8.5 Customer Segments

By Customer Segments is meant the different groups of people or organizations an enterprise aims to reach and serve. Customers make the heart of any business model, and without them no company can be profitable.

To better serve their customers, companies commonly group them into segments distinguished by common needs, common behaviors, or other attributes. Companies make a conscious decision as to which segments to serve and which segments to ignore, thus allowing them to focus on matters that vitally affect their business. Customers require separate segments if they:

1. Need and justify a distinct offer
2. Are reached through different Distribution Channels
3. Require different types of relationships
4. Have substantially different profitabilities
5. Are willing to pay for different aspects of the offer

Koch and Nieuwenhuizen recommend a simple weighting table. {2}


Yes Score

No Score

Are the competitors in the two

products or areas the same?



Are the relative market shares

(RMS) * of your firm and the leading competitors roughly

the same in the two products or areas?



Are the customers the same in the two products or areas?



Are the customers' main purchase criteria and their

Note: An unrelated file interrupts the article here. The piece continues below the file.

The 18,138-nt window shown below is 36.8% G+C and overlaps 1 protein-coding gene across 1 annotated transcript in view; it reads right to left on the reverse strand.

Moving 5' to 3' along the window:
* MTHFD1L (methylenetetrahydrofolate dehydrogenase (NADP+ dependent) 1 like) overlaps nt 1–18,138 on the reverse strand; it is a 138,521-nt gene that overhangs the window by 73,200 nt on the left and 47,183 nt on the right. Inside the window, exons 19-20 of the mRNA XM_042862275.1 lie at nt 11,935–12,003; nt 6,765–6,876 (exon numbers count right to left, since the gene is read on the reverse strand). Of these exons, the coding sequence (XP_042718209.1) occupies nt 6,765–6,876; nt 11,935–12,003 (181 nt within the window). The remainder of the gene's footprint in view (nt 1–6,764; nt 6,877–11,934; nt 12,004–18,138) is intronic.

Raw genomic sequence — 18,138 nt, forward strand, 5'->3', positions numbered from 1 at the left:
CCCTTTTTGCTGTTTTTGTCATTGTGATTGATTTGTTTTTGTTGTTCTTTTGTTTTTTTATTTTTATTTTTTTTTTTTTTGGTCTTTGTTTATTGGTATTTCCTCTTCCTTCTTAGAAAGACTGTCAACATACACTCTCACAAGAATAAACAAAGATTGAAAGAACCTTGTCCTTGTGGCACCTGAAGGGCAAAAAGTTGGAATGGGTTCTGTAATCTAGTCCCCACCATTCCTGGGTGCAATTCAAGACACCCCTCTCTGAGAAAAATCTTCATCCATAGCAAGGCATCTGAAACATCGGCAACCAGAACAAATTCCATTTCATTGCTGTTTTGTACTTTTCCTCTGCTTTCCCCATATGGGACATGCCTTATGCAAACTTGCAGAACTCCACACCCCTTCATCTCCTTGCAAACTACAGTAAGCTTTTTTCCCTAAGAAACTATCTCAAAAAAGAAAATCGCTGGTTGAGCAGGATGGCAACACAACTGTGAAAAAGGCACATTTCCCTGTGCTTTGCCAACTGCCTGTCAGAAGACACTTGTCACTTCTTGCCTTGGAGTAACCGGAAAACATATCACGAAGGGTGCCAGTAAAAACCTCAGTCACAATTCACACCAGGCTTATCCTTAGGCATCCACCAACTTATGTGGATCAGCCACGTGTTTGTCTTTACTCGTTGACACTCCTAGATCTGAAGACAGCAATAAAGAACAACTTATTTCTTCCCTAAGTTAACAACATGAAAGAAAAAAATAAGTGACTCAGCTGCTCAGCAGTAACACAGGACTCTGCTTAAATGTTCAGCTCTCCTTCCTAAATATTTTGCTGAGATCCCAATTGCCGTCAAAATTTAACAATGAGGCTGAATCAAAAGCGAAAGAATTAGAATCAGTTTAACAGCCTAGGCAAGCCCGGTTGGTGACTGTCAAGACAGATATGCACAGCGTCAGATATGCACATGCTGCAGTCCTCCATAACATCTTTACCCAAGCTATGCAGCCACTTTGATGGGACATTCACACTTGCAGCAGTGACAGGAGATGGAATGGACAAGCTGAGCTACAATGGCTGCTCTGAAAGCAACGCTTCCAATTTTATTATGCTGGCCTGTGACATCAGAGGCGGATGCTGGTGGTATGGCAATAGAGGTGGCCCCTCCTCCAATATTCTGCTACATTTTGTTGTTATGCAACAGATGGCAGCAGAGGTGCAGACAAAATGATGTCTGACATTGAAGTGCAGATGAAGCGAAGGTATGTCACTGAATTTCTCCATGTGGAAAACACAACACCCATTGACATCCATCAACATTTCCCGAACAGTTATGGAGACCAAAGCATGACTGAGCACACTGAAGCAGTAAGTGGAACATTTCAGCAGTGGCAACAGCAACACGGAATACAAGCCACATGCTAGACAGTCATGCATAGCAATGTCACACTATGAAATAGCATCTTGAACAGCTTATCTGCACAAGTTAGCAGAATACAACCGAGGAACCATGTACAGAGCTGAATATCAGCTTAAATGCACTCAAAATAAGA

order of importance roughly the same in the two products or areas?



Are the two products substitutes for each other?



Are the prices of the two products (for equivalent quality)

or in the two areas roughly the same?



Is your firm's profitability roughly the same in

the two products or areas?



Are the cost structures in the two products or areas similar

(i.e. roughly the same proportion of cost in raw materials,

in manufacturing, in marketing and selling, etc.)?



Do the products or areas share at least half of their costs

(i.e. use common labor, machines, premises and management resources

for at least half of their total costs)?



Are there logistical, practical or technological barriers

between the two products or areas that only some competitors

can surmount?